Prevention Of Mother To Child Transmission

The relationship between mother and child is mostly complex especially during the postnatal stage. Beyond physical or biological closeness, it has been confirmed that there is a psychological aspect to this connection that makes separating a mother from her child just because she has a virus exceedingly difficult. We cannot as result neglect or leave the child to face the risk or high possibility of contracting HIV whether pre-birth, at birth or post-birth.

What then do we do to help the situation?

The chances of the virus moving from mother to child are up to 15% to 45%, particularly in African countries where Mother To Child Transmission (MTCT) is a continual threat. One might assume that the best way to go about this is to avoid blood contact between both parties, but how can we achieve this when transmission could easily occur vertically? Compared to other means of contracting the virus, the mother to child transmission (MTCT) can occur during pregnancy, birth, and breastfeeding. This kind of transmission is known as Vertical transmission.

One of the most important steps to prevention is knowing your status before and during pregnancy. Pregnant or intending mothers need to know their status and seek medical attention immediately if found positive. For instance, early detection, disclosure of status when needed, seeking medical attention while pregnant or planning to conceive play a major role in the prevention of mother-child transmission.

Also, there are several programmes that seek the prevention of MTCT, they provide testing at birth and lactating period and also other treatment to help them have healthy and virus free child(ren). Women living with HIV are encouraged to be part of these programmes not only to protect their children but also as a means of contributing their quota in curbing the spread of the virus.

Although preventing a child from contracting the virus is not as difficult as it may sound but adherence is often a challenge. A few women put their child(ren) at the risk of this virus (sometimes unintentionally) for diverse reasons like stigma and other societal problems as adherence sometimes gives away their HIV status. For instance, an HIV positive mother might neglect the education received from health experts and naturally breastfeed her baby in a bid to conceal her HIV status.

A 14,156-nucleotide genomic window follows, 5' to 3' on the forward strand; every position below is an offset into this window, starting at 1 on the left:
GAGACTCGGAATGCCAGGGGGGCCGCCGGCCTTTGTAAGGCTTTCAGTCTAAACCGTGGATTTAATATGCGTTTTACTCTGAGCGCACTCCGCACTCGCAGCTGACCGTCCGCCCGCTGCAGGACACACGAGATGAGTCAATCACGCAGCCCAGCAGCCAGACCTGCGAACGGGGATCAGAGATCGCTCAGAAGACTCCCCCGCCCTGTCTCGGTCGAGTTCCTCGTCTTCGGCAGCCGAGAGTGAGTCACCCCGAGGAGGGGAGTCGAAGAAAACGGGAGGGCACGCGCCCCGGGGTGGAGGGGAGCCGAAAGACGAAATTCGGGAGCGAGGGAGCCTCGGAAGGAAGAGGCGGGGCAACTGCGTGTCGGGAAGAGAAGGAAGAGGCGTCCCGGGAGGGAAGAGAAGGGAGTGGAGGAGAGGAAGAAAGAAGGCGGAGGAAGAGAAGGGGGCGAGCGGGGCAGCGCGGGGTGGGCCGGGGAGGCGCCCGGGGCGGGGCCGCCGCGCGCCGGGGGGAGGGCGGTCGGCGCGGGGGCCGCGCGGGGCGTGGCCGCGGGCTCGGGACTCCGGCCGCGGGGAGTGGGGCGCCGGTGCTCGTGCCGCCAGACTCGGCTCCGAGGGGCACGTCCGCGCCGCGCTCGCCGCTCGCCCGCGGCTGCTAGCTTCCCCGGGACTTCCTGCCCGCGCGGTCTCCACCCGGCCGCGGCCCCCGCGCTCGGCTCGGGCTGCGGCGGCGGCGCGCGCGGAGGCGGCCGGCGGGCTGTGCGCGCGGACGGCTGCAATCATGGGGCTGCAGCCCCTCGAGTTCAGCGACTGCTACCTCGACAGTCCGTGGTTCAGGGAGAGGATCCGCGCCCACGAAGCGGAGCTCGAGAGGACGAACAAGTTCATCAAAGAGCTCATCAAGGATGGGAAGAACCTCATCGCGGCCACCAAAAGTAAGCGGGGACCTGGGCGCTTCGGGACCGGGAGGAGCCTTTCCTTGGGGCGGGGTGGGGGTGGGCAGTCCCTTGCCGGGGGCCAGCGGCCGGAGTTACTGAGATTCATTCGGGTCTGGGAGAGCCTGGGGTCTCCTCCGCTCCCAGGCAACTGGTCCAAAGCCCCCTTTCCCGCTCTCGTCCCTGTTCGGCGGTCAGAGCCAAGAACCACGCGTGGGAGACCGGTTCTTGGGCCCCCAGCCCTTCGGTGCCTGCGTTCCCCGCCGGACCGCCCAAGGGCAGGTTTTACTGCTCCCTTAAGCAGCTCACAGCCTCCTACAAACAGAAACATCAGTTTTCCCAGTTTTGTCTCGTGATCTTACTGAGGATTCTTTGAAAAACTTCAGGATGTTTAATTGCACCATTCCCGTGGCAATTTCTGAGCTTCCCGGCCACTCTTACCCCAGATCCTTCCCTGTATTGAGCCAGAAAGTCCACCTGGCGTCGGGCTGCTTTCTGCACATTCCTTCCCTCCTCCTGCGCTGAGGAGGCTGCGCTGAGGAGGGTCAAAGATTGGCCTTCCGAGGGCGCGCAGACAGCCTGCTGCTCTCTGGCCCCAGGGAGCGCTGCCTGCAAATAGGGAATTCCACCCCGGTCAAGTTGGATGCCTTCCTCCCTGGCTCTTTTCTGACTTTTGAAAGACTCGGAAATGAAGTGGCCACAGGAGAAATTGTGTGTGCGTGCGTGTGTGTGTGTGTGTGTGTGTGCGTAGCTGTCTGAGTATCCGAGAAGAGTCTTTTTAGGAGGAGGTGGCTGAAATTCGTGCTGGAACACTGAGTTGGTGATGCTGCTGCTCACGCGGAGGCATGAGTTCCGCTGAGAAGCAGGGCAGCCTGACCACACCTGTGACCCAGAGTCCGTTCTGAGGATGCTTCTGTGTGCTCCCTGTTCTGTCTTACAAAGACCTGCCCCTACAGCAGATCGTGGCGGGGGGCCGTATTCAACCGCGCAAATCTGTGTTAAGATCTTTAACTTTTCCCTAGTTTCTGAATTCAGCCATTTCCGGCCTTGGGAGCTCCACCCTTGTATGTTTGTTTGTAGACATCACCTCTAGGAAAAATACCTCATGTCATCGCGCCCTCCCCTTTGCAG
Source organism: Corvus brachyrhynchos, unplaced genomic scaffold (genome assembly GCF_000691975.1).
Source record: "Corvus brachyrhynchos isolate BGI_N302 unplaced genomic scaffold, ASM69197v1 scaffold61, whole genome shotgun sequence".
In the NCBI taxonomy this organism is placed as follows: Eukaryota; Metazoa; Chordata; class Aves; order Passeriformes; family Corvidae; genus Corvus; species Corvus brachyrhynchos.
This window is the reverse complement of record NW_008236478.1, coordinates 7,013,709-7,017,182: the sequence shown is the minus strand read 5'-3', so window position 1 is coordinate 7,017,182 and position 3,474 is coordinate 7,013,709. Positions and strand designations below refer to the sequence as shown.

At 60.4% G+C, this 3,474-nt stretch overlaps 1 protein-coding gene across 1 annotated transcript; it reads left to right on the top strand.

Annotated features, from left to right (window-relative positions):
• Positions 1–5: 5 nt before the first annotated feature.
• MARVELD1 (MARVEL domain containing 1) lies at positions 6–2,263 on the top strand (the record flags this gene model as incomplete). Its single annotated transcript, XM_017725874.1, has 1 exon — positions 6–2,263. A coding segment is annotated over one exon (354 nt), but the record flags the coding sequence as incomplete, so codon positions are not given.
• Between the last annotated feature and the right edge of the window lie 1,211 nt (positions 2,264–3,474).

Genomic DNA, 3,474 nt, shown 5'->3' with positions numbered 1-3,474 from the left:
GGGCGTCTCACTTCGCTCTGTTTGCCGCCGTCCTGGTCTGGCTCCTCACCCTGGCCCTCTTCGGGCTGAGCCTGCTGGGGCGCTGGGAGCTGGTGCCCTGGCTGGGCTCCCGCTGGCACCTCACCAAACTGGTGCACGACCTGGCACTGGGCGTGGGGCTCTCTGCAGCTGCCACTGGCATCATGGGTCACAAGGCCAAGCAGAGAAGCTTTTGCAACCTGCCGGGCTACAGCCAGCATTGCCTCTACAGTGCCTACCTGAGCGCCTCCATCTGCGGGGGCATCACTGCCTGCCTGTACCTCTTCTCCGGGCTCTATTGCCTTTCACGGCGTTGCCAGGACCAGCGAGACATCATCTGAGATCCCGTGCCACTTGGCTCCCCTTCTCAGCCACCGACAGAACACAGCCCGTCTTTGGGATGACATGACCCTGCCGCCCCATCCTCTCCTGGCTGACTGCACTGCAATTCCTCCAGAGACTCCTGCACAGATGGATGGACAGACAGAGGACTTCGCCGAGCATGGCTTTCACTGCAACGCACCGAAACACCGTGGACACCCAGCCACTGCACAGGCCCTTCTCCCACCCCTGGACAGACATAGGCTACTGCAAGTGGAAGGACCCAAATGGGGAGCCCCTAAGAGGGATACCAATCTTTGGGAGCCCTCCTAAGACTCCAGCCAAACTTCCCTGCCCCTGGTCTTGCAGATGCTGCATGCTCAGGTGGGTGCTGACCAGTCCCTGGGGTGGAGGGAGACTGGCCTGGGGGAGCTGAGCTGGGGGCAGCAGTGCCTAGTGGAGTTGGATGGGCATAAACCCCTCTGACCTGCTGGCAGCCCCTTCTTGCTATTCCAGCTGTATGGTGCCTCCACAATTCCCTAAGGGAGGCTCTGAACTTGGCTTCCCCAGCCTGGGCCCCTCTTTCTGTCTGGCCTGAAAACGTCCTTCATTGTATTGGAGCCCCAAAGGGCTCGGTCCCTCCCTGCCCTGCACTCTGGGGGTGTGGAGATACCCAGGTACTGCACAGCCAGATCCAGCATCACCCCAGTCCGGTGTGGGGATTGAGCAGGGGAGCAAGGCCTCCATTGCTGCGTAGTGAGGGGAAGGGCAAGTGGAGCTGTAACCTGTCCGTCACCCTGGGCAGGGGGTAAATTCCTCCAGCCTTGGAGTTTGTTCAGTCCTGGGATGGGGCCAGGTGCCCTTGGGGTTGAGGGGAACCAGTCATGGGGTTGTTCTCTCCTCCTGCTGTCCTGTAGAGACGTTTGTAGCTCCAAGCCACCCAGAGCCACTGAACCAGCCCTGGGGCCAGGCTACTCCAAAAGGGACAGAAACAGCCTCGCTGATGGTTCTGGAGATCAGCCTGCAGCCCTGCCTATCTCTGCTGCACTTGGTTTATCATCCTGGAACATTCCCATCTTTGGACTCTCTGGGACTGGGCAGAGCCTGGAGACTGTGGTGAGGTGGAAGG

‘The most common barriers and challenges of PMTCT were non-disclosure of HIV status, late initiation of ARVs treatment/adherence, STIs screening, long clinics waiting time, non-involvement of men in PMTCT, infant feeding methods and sensitization of community members on PMTCT programmes.’

To get rid of this virus, we must take note of certain inequalities and the stigma that comes with it as most HIV related deaths lie upon fault lines of inequality. Prevention of Mother-Child transmission will continue to be a thing on the paper if we do not take out the stigma that comes with it. Also, countries and communities should abolish cultural practices that inhibit the drive to end HIV in the world so we can all achieve an end to the HIV epidemic.

BSmartlytics has developed a unique patient app, BSmart Chart App (available on iOS apple store and android play store) that effectively help people living with HIV in disease management. The app monitors your parameters in day-to-day life, connects you with your healthcare professional and in turn assist you in making better-informed decisions such as preventing your child from contracting the disease.

Also, BSmartlytics has developed a novel clinical decision making tool, SmartHIV Clinician, which helps the Clinician to tailor HIV treatment strategies to the pregnancy status of mothers.

At Bohemian Smartlytics, we help people living with HIV have a better life with our entirely new approach to health. We develop research-based solutions by deploying, utilizing and managing unconventional, innovative and AI-powered technologies.